I’ve noticed that what sometimes may appear to be parents putting pressure on their kids—to achieve, to excel, to get admitted to famous colleges, etc.—is actually secondhand pressure. It’s pressure parents are feeling themselves that drifts downward to their kids.
All the messaging kids hear directly and indirectly about how important it is to get good grades, score well on standardized tests, thrive in extracurricular activities, etc. exists in parent form, too.
“Getting into college is so stressful and complex. Parents better seek out—and often pay for—all the latest information and advice!”
“A student’s future is too important to leave to chance. Parents better assume the role of ‘manager’ and make all the decisions for their kids.”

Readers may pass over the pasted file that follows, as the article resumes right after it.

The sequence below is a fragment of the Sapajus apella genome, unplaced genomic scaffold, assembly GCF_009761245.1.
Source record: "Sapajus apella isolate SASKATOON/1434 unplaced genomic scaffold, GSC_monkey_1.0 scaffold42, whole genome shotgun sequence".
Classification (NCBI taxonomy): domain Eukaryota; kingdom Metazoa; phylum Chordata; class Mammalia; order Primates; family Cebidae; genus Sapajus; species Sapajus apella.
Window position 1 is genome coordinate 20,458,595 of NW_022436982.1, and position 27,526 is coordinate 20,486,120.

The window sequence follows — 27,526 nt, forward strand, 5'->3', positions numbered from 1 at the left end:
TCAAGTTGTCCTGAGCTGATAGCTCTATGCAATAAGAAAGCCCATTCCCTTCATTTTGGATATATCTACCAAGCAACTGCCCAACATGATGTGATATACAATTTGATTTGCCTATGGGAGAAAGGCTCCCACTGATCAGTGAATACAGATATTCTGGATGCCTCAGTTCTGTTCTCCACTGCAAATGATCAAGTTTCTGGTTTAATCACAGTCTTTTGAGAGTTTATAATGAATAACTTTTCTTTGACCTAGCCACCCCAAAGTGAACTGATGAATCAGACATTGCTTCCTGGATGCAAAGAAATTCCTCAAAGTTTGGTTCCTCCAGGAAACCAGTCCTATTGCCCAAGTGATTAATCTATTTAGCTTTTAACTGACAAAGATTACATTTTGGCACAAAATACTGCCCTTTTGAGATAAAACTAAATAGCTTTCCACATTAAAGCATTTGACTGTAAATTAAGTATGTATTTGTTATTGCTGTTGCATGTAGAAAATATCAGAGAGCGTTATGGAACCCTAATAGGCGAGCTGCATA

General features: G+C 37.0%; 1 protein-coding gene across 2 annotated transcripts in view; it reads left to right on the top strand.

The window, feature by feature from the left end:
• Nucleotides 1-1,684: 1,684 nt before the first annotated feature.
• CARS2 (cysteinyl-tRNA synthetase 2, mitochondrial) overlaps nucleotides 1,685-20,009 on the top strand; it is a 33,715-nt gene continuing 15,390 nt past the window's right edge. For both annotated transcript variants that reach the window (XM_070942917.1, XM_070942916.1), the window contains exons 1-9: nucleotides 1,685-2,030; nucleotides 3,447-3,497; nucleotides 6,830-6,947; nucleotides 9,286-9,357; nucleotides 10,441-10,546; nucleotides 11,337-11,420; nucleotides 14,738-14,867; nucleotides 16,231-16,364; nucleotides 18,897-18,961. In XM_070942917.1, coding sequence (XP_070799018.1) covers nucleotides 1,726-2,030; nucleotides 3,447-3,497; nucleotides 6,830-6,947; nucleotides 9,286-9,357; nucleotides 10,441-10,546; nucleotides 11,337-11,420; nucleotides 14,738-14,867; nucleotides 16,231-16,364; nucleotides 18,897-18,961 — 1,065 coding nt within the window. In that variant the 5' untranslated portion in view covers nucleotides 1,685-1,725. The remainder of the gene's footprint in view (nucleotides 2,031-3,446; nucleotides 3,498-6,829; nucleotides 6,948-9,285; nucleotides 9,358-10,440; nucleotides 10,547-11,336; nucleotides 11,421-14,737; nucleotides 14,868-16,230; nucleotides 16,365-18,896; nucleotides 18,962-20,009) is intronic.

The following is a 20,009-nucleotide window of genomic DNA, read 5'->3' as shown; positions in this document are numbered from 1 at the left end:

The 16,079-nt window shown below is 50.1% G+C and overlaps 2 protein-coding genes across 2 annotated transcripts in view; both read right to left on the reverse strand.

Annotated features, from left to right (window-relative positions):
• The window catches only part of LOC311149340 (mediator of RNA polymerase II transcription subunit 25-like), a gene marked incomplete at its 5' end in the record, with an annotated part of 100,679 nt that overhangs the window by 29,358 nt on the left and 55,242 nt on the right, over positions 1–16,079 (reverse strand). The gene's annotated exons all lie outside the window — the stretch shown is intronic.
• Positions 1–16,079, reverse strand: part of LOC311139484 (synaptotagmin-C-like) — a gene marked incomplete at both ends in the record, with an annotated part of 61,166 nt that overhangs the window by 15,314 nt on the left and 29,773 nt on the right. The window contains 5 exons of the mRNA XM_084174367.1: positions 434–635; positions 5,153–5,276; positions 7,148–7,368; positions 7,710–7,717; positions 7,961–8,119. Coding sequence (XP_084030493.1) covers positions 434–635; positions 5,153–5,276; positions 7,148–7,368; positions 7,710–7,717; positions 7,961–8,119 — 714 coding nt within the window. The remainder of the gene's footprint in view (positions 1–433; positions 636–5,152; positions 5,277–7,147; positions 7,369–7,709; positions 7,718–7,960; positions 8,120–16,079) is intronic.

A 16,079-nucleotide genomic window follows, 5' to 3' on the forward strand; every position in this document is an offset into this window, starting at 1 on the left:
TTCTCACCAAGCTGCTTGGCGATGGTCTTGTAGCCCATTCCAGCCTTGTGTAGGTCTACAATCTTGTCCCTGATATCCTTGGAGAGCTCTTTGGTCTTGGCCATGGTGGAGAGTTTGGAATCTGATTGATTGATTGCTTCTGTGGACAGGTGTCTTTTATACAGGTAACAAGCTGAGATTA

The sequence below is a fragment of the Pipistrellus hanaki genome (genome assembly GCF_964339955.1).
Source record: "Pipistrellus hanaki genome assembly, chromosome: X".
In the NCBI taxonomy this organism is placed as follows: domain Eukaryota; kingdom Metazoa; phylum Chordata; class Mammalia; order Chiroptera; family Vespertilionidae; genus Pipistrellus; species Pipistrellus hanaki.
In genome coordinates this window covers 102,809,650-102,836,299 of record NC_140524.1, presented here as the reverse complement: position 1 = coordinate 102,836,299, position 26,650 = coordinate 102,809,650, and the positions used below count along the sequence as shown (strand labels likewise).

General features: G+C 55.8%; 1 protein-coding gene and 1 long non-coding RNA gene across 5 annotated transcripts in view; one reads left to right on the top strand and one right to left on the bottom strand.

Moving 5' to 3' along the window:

“Other parents are making college prep a top priority. You’re letting your kids down if you don’t join the race, too.”
Peer pressure, status competitions, the desire to belong—adults who thought they’d left their teen troubles behind back in high school re-experience them all over again, this time as parents of high school kids.
The good news is that the rule you heard back in high school that was hard to follow still applies—just because everyone else is doing it doesn’t mean it’s a good idea.
Deciding what’s right for your family—and letting your kids decide what’s right for them—is a healthier and more productive approach than succumbing to high school pressure all over again.